neti neti

Anand Hudli anandhudli at HOTMAIL.COM
Thu Mar 19 14:53:41 CST 1998

 Gummuluru Murthy wrote:

>On Mon, 16 Mar 1998, Anand Hudli wrote:
>>  My question was intended to be more rhetorical than anything else!
>>  But your answer does point out one thing. It presupposes the
>>  (at least apparent) existence of "anything and everything that
>>  claims its absolute status." Unless we admit such an (albeit
>>  apparent) existence there is no use of the "neti neti" principle.
>>  In broad terms, this apparent existence is of Ishvara (God),
>>  jiiva (individual soul), and jagat (the world), the so-called
>>  This tripod is what is negated to arrive at Brahman.
>>  This is what I was trying to convey.
>>  Anand
>I think even the jivanmukta sees the jagat and the jeeva. Except, that
>jivanmukta knows them to be unreal. Thus, neti, neti is denying the
>reality of these items, not denying their existence. Thus, neti, neti
>a definite role.
  Considering the fact that the upanishadic principle "neti neti"
  is taught by a Guru to a disciple who is not necessarily a
  jiivanmukta already, I do not see why only a jiivanmukta should
  be using it. Your response above seems to be implying that.
  If a non-jiivanmukta should be using "neti neti", he certainly
  cannot have realized, to begin with, that the jagat, jiiva, and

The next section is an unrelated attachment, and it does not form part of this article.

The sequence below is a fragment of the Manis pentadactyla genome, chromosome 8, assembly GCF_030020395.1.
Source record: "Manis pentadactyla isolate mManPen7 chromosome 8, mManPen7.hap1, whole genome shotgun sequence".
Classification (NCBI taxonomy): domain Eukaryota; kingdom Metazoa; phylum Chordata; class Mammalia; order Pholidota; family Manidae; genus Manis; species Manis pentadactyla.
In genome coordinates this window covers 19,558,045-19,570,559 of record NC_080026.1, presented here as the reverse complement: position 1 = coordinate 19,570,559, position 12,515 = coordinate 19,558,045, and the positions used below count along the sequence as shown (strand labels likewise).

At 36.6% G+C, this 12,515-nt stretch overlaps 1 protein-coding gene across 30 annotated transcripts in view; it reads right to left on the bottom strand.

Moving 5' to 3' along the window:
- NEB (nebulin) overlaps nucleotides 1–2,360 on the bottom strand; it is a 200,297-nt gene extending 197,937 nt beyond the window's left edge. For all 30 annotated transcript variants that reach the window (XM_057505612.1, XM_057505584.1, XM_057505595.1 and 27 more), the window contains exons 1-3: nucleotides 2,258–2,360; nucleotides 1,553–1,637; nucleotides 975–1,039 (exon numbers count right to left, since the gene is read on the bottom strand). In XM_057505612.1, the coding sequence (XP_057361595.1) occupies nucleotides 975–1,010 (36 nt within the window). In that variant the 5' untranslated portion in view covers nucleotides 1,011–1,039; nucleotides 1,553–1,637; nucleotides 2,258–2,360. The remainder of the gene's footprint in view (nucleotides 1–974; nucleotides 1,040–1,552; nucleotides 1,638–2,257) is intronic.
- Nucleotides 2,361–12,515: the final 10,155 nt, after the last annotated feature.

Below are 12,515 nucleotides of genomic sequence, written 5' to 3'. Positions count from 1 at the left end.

Ishvara are not real. When he learns the "neti neti" principle
  from the Guru, he then realizes the unreality of jiiva, etc.

  A more important point I am trying to make here is that according
  to advaita, ajnaana or avidyaa has no beginning, but it does have
  an end for those receive jnaana! From some of the points made on
  this list, it seems to me that some people here are of the opinion
  that ajnaana has no beginning and no end either because it simply
  does never exist. While this may be true from the paaramaarthika
  view, we (at least most of us!) are not born liberated. So we
  accept that there is ajnaana which must be got rid of.  The
  argument that if one merely thinks he is liberated he is indeed so
  and if he thinks he is in bondage he is indeed so, is faulty in that
  it makes a mockery of shruti and various teachings that our
  Achaaryas have left behind.


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